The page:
Working Your Way Out to Sea
By Kathryn Marchi
In the past, one of the most frustrating things about being a “senior” citizen was the fact that we have so much experience and knowledge and no one wants to hear it!
In today’s world, however, the number of seniors has risen to the point that they are a force to be reckoned with. Let’s face it, we are a big business. Finally we are being recognized with discounts on food, products and services. Active adult communities, continuing care facilities, senior centers and assisted living housing have popped up everywhere. Treatment of patients in nursing homes is now being carefully monitored and seniors in general are more respected and recognized. There are so many opportunities for seniors out there and here is just one of them:
The cruise business has become hugely popular over the years. Who doesn’t like a cruise ship to exotic places? But many times the expense of such a vacation is prohibitive, forcing seniors to miss this experience. That’s where seniors’ employment on a cruise ship comes into play.
Cruise lines already provide continuous onboard entertainment and activities that require professionals such as dancers, singers and musicians. But on a daily basis, they plan lectures and classes of all types to keep passengers active and interested. Who better to provide skills for some of these than a knowledgeable senior?
Think about these potential positions:
•Onboard Lecturer — If you are suitably qualified in a field such as art, photography, fashion, astronomy, computers or a language specific to the cruise destination, just to name a few, you could be hired as an onboard lecturer. Even American sign language is popular on cruise ships.
•Arts and Crafts Teachers — Perhaps your hobby is knitting, scrapbooking or calligraphy. You could share those or another interesting hobby as an onboard teacher. By all means, let the cruise ship know your particular specialty as the company is always looking for fresh ideas.
•Dance Host – Apparently this is a most popular job onboard a ship. Qualified single men are always needed to dance with the scores of single ladies onboard.
George and Mary, friends of ours, actually worked on cruise ships and I asked them to share their experiences. It all started when they were walking past a computer class on one of their cruises. George, having worked extensively with computers, stopped to listen and said, “I can do that.” After asking the instructor how to get a job like this, he was directed to a “third party,” a computer-specific website. Thus began a series of communications that included lesson plans, a trial teaching on Skype, and a trip to Florida to “try out” for the job. At first, Mary went along for the ride. She was a teacher, but not as computer-savvy as her husband. However, they both were hired; Mary, to teach, and George to deal with technical issues and snafus.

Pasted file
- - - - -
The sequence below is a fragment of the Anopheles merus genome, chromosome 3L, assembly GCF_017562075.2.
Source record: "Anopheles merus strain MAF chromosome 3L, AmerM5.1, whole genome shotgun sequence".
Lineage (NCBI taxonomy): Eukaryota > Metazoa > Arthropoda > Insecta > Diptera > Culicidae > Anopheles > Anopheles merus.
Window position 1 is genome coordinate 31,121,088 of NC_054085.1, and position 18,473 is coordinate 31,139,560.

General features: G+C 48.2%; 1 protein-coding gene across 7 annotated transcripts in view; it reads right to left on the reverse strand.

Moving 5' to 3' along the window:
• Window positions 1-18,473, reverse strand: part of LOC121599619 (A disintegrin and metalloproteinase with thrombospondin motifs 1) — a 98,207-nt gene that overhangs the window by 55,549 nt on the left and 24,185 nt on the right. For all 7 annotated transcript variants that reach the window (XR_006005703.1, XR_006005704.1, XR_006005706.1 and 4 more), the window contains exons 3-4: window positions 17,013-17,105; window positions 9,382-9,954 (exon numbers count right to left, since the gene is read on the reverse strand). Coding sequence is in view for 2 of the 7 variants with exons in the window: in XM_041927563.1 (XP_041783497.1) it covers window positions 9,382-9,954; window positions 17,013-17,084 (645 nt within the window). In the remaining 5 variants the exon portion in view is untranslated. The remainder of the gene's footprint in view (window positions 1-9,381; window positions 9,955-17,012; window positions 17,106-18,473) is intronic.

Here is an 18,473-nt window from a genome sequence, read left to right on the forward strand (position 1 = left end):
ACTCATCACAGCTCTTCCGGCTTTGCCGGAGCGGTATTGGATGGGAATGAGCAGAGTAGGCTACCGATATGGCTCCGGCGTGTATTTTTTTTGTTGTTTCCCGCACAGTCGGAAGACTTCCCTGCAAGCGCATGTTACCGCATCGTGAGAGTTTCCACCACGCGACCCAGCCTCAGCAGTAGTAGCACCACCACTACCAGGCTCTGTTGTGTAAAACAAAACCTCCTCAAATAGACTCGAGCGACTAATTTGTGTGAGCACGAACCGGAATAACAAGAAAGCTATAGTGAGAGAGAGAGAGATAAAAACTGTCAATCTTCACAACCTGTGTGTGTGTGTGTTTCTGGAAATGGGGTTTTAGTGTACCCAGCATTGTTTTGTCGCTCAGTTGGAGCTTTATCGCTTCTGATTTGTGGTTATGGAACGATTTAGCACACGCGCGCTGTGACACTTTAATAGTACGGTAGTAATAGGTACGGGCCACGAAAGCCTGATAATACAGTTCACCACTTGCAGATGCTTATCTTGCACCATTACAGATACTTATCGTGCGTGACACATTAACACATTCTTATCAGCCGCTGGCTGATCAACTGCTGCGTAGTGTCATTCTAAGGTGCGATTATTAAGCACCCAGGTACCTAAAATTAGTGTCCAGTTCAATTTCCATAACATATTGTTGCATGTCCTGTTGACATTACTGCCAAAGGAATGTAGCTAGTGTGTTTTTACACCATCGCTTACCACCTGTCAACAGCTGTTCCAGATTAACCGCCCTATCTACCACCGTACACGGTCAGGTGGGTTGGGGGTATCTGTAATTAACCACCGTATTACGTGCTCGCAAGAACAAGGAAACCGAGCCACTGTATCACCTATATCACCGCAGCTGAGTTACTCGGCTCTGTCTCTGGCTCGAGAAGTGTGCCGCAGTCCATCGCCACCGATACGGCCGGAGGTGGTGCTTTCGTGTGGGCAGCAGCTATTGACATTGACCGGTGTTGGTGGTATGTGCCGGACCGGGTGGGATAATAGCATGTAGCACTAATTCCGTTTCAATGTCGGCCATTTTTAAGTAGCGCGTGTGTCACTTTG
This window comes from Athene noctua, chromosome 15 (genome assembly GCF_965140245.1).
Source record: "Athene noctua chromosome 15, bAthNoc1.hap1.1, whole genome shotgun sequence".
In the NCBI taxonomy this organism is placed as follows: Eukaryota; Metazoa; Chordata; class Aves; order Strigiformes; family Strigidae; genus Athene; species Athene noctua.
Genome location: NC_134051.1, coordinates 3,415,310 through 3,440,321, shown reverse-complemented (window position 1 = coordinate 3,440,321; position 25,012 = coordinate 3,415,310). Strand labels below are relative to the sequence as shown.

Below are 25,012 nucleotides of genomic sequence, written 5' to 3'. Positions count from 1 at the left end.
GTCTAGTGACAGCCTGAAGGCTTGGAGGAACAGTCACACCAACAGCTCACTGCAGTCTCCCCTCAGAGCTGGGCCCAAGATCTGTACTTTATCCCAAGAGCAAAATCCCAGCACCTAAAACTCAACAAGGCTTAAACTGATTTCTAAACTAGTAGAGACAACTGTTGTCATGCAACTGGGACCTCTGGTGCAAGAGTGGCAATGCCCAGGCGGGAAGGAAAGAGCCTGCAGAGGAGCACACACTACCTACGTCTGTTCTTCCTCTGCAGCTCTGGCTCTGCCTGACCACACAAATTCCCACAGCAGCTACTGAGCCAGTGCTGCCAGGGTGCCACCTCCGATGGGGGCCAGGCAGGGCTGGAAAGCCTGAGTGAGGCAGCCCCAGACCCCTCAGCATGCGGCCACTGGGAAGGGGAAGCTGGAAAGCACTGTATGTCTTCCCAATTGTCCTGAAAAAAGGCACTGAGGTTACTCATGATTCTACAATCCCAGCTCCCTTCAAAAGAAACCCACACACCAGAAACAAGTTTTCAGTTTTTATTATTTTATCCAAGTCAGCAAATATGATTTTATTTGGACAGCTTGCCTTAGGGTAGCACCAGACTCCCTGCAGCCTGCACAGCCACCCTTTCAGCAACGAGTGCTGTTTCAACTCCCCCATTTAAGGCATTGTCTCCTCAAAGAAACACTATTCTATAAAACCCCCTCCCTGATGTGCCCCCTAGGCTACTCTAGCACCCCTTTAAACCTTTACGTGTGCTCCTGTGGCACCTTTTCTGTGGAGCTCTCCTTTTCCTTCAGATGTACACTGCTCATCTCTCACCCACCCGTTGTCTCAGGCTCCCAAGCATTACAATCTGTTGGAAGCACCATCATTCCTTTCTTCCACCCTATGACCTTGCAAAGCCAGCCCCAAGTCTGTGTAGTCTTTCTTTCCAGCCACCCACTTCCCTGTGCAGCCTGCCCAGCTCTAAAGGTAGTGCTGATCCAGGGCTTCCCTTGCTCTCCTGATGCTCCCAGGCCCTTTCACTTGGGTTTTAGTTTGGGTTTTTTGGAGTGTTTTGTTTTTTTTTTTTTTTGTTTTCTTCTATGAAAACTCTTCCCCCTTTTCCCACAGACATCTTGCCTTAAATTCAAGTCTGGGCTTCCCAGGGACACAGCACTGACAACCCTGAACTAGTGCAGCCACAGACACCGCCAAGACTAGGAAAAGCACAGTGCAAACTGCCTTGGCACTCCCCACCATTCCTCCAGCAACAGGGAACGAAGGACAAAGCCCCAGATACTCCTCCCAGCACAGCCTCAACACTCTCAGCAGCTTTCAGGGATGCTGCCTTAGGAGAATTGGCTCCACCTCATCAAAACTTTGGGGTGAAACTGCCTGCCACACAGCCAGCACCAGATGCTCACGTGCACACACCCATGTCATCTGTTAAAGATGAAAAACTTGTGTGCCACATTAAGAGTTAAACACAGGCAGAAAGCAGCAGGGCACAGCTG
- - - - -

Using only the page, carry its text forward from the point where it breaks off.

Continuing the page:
After receiving a list of cruise line openings, they began their seagoing employment. Compensation included room and board, half-priced drinks and onshore excursions. They were treated as crew, wearing the ship’s uniform and were invited to attend the captain’s happy hours in order to promote their classes. Incidentally, they worked only on sea days and the destination dictated how busy they were. What a great way to enjoy a cruise and share your expertise at the same time.
These aren’t the only folks I know who have worked while on a cruise: One gal, a painter, secured a job and taught watercolor classes. Another friend who is a freelance writer, wrote an article about the cruise she was taking and was compensated by an upgrade in accommodations. You may have a skill or hobby that would land you a job onboard ship as well.
If you are interested in pursuing this line of work, Google “Cruise Ship Jobs for Senior Citizens.” Or click on www.nevermindthebuspass.com and take a look at the ebook, How To Work on a Cruise Ship by Derek Baron, an ex-cruise tour manager. You can also sign up at www.cruiseshipjob.com to see what jobs are actually available. If all else fails, contact the cruise line of your choice directly or simply Google “short-term guest positions” on cruise lines. Asking teachers onboard the ship, as George did, can also get you started on your job.
Cruise ships can take us to exotic places that we might not be able to access by car or bus in an acceptable time frame. Why not take advantage of this type of travel and cut costs by sharing your knowledge and experience with other passengers? Think of the places you could go!
Kathryn and her husband enjoy cruising when not traveling in their RV. On their last cruise, Kathryn researched and wrote an article on preventing illness onboard a cruise ship. (See 2015 Spring edition of OUTLOOK BY THE BAY online at www.outlookbythebay.com)